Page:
The Design Research Unit (DRU) was formed in 1943 by poet and art critic Herbert Read, advertising entrepreneur Marcus Brumwell, architect Misha Black, and graphic designer Milner Gray. It was acquired by architectural practice Scott Brownrigg in 2004.

The firm’s founding documents fittingly claimed, “Like every aspect of modern industry, design should be a co-operative activity.” Here’s a small selection of design work from the renowned collective.

Ilford logo DRU
Ilford Limited (photographic materials), 1966.
DRU book
Spread from the Design Research Unit monograph by Michelle Cotton.
Tarmac logo DRU
Tarmac (the seven t’s logo), 1964.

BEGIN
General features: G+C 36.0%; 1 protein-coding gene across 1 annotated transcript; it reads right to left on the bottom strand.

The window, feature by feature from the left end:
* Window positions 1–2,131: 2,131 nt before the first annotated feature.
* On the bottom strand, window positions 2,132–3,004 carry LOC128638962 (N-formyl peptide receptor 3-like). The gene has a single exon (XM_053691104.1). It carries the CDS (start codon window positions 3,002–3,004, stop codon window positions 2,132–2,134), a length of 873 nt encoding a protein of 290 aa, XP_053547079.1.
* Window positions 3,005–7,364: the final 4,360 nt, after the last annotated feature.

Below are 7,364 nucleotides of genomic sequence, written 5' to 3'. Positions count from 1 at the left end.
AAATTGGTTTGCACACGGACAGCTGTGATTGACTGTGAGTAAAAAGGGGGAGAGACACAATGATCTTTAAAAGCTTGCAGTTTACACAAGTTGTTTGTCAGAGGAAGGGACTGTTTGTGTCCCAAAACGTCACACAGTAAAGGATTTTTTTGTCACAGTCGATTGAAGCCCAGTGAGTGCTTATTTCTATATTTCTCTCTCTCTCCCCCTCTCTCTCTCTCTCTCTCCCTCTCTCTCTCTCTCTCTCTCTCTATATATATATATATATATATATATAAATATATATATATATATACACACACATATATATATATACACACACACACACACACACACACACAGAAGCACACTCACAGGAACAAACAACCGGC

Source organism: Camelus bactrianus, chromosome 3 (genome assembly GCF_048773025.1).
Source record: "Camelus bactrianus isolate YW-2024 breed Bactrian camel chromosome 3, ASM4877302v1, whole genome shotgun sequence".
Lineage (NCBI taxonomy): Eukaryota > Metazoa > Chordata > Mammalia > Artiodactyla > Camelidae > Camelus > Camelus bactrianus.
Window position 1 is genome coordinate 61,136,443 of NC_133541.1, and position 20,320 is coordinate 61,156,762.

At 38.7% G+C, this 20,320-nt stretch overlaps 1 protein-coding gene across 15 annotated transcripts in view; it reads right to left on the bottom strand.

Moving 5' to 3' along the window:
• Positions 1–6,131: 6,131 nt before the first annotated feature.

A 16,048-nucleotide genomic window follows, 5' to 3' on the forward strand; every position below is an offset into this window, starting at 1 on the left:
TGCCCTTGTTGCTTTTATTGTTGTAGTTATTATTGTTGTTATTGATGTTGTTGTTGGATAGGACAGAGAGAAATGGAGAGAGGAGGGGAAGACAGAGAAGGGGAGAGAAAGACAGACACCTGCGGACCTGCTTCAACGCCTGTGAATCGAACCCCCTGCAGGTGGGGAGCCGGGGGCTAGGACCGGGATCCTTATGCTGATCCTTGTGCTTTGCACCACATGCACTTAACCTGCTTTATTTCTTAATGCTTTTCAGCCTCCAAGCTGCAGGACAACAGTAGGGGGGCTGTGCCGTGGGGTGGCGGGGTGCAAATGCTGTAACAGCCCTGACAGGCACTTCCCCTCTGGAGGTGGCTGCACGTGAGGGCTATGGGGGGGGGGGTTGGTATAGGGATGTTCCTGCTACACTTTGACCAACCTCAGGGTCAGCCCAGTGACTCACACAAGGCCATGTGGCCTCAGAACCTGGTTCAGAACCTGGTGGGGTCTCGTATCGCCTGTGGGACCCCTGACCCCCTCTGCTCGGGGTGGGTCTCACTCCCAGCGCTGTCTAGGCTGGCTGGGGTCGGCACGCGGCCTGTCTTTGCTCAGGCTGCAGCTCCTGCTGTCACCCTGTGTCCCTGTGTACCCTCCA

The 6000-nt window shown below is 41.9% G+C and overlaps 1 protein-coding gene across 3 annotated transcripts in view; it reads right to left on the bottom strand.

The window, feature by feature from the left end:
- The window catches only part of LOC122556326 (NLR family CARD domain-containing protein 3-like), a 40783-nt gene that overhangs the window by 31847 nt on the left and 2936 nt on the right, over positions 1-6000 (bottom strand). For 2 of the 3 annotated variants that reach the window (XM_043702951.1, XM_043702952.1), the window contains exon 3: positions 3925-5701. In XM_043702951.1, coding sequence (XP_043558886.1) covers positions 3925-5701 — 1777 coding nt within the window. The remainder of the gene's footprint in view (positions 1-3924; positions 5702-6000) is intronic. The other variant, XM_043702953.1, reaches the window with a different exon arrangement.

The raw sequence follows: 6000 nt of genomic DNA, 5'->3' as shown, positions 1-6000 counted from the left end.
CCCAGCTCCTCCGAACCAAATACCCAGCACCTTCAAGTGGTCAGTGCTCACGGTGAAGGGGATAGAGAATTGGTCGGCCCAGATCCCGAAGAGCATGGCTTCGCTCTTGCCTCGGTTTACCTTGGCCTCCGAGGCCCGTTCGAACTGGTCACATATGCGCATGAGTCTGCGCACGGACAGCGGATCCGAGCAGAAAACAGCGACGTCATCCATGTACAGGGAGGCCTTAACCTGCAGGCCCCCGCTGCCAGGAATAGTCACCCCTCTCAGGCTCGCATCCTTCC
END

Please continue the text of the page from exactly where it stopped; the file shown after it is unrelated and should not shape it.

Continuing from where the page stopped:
British Rail logo DRU
British Rail (double arrow), 1965.

DRU’s most well-known logo is for British Rail. In 1965, British Railways, as it was then known, engaged DRU to deliver its soon-to-be-ubiquitous mark. The logo, evoking two train tracks with arrows pointing in opposite directions, was created by designer Gerry Barney (who also worked on the design of the Guinness harp).

Design Research Unit book

Design Research Unit book

Design Research Unit (DRU) Michelle Cotton
The agency’s manifesto on the cover of Michelle Cotton’s monograph.

Design Research Unit

Design Research Unit: the firm that branded Britain, on The Guardian.
DRU, on Wikipedia.
From bombs to brands, on Eye Magazine.

Header image courtesy of Mike Ashworth on Flickr.

Share a thought